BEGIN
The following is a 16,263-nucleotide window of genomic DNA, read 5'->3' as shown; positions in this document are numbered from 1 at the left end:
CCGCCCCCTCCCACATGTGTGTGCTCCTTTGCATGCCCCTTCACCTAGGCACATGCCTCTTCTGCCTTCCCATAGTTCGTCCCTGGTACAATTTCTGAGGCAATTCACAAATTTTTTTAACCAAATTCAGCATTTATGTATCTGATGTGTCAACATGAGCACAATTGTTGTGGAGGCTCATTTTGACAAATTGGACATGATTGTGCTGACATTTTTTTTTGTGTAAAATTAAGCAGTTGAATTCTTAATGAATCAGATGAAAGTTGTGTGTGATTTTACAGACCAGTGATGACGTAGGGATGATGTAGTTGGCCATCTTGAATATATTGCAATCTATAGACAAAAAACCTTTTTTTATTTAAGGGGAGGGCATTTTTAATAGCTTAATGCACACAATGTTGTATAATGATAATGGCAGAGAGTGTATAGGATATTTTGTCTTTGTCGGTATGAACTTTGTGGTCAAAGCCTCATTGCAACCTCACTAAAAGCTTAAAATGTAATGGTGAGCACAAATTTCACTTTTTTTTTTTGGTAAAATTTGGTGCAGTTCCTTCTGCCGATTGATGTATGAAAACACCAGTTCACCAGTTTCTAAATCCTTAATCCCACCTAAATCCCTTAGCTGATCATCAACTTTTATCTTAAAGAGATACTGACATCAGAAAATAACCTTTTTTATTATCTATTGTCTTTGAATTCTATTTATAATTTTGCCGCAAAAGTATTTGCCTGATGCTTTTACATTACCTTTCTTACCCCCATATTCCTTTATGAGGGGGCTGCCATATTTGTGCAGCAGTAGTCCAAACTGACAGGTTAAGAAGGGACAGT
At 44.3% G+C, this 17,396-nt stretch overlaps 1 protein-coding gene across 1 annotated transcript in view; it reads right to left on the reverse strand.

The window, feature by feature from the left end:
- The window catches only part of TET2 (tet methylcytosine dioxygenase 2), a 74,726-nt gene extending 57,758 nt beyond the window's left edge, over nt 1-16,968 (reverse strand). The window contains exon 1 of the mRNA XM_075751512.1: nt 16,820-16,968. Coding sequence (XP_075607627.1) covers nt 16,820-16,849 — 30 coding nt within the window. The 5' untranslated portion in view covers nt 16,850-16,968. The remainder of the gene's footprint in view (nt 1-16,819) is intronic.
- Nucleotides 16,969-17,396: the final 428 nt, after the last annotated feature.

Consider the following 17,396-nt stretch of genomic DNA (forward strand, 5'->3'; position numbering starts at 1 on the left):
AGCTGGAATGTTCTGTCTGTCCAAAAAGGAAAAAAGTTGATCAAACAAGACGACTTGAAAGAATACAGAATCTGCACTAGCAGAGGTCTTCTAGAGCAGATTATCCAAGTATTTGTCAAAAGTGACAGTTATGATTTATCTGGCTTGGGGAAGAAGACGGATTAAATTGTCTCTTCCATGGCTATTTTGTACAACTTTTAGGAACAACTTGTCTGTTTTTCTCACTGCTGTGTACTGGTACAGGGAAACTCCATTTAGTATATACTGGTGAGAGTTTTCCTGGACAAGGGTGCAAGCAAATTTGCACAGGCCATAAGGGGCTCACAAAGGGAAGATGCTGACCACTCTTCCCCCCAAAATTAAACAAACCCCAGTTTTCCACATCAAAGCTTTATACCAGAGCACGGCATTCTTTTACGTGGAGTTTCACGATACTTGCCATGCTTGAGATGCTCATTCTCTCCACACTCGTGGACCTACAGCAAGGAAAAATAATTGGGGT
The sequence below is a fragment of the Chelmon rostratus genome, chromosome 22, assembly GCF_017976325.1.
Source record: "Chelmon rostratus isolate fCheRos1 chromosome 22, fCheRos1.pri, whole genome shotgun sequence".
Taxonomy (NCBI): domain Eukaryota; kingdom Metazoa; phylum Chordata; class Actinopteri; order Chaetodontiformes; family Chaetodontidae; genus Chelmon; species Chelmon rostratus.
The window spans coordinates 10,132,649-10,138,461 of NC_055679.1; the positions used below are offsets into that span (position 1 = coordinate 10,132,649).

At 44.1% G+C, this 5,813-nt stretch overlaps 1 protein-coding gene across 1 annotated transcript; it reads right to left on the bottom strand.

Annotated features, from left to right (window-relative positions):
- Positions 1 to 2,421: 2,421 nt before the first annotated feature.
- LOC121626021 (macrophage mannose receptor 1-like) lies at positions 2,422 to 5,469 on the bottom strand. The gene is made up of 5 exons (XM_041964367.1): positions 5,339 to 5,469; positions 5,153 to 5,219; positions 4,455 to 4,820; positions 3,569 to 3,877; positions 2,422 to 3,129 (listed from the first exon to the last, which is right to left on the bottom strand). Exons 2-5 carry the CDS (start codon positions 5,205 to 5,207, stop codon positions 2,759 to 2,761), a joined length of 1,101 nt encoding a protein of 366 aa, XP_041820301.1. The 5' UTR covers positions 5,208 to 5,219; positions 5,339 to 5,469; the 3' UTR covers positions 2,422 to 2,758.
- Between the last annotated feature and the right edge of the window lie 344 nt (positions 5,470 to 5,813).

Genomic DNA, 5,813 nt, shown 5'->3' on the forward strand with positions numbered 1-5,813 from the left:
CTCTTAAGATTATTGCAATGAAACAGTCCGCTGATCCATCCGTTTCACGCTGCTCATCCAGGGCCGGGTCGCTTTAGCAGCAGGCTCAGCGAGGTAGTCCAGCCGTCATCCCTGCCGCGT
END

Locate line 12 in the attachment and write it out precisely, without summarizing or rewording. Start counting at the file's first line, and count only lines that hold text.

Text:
The window spans coordinates 10,132,649-10,138,461 of NC_055679.1; the positions used below are offsets into that span (position 1 = coordinate 10,132,649).